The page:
Not long after learning that she would be challenged on the November ballot, Minnesota Court of Appeals Judge Lucinda Jesson decided to dump copies of each judicial opinion she authored since joining the bench in 2016 onto a suddenly necessary campaign website.
“I know there’s always going to be some legal jargon, but I’ve tried to write opinions so that normal Minnesotans can understand them,” Jesson said in an interview this week. “So, I guess this is my test.”
Jesson, who was commissioner of the state’s Department of Human Services before being appointed to the court by Gov. Mark Dayton, faces St. Paul private attorney Anthony L. Brown in the first electoral challenge of a state Appeals Court judge since 2010.
But before their Election Day showdown, the two will first meet Thursday in a forum organized by the League of Women Voters in Golden Valley. Minnesota Supreme Court Justice Margaret Chutich and her challenger, West St. Paul attorney Michelle MacDonald, have also been invited.
The pair of appellate court races are among just eight contested judicial seats this year; the remainder of the 97 judicial seats on the ballot are uncontested. Brown, 41, will be running in his first judicial contest partly, he said, to give voters a say in a process that often finds the governor picking jurists whose entire tenure on the bench can pass unchallenged. He and Jesson are competing for a six-year term.
“Part of my goal in this is to force judges to get out there and talk to the community,” Brown said. “Encourage lawyers to run so that the public can get the opportunity to get more educated.”
Brown — who goes by “A.L.” — said he decided to run against Jesson, 60, because of his desire to serve on the court and because Jesson had the least amount of tenure among at-large judges on the ballot.
Brown has practiced law for about 18 years since moving to Minnesota from Chicago to attend Hamline University’s law school. He works in both civil and criminal law, contracts with the Ramsey County public defender’s office and provides legal counsel for a student loan business. Brown previously clerked for U.S. District Judge Michael Davis, whom he counts as a chief legal influence.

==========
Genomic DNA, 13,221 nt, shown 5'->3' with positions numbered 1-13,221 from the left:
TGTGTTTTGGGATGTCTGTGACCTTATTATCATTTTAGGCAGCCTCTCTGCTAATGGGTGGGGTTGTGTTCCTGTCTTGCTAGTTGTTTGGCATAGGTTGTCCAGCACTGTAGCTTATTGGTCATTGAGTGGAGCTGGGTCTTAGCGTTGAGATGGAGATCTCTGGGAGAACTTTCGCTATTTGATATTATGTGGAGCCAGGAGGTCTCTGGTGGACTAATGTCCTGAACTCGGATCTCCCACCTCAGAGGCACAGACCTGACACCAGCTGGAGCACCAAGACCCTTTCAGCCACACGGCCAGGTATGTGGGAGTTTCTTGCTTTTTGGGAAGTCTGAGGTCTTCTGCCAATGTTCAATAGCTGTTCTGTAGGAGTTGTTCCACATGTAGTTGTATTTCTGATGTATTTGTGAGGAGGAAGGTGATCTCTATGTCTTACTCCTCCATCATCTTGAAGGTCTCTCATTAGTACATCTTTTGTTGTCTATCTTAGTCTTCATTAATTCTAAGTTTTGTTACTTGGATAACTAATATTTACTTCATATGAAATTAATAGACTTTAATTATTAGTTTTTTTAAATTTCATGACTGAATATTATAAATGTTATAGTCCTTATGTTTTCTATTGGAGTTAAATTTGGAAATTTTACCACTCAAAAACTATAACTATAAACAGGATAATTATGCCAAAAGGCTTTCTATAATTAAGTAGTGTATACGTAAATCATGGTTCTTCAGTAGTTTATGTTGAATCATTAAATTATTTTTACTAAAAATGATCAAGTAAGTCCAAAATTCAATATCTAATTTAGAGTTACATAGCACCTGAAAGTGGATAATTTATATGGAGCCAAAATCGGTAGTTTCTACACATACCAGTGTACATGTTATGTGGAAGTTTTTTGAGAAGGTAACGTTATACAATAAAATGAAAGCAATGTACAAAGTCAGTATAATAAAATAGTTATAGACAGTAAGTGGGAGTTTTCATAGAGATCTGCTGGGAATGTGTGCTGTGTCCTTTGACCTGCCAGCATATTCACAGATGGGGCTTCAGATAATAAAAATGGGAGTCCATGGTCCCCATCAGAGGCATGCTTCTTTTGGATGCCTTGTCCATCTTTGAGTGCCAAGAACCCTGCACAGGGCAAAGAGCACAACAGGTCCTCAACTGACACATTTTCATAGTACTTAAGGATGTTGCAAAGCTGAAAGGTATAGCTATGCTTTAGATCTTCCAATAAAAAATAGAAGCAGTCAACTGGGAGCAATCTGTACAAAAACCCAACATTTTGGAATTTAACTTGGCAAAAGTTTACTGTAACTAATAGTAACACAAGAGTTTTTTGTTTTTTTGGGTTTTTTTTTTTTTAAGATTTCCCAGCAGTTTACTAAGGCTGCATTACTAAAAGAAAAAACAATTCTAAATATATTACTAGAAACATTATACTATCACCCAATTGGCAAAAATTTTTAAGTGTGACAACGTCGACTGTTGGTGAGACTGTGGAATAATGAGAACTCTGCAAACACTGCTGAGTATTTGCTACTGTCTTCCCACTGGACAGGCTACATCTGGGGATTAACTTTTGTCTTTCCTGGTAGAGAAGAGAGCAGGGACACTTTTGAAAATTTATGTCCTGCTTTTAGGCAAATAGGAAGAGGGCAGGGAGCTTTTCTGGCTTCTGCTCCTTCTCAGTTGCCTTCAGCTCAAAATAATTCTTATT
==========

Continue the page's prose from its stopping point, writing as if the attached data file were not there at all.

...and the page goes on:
Before she joined the court, Jesson spent five years leading the massive Department of Human Services through a period that saw an expansion of community based mental health treatment, efforts to crack down on fraudulent health insurance billing and a historic federal court challenge to the state’s sex offender treatment program.
Jesson was also on Dayton’s shortlist for the Minnesota Supreme Court earlier this year. An Arkansas native, she has practiced law privately, taught at Mitchell Hamline School of Law, worked as a deputy Hennepin County attorney under now-U.S. Sen. Amy Klobuchar and as deputy attorney general.
Marie Failinger, a professor at Mitchell Hamline who previously worked with Jesson at the law school, suggested Jesson’s resume helped prepare her for the breadth of cases spanning criminal law to challenges of state agency decisions that the court routinely takes up.
“She understands the problems that administrators have with these programs, but she has also represented people who have gone against the government,” Failinger said. “She can see how the government can ignore or really mess with your life and maybe not even realize it because of the bureaucratic structure.”
Both Jesson and Brown are St. Paul residents. Brown, who practices at Capitol City Law Group in St. Paul, has also served as chairman of St. Paul’s Department of Human Rights and Equal Economic Opportunity, co-chair for the Innocence Project of Minnesota and on the executive board of the Minnesota State Bar Association.
“The case I make for myself is I understand that I’m issuing the decision from St. Paul but that it may very well cause someone a sleepless night,” Brown said. “That this isn’t a math problem we’re solving, that this is a person behind this decision and I’ve got to do my level best to work the tools I have as the law permits.”
Jesson, meanwhile, said she has sought to maintain community connections since entering a profession with a reputation for being walled off. She serves on nonprofit boards including Lutheran Social Service of Minnesota and a new nonprofit aimed at improving population health in rural Minnesota.
She followed her father’s footsteps into jurisprudence: Bradley Jesson was chief justice of the Arkansas Supreme Court and saw his daughter appointed in Minnesota before his death in 2016.
“One of his last words when I was able to go down and see him during the last week of his life … he said, ‘Hello, Judge,’ ” Jesson said, tearing up.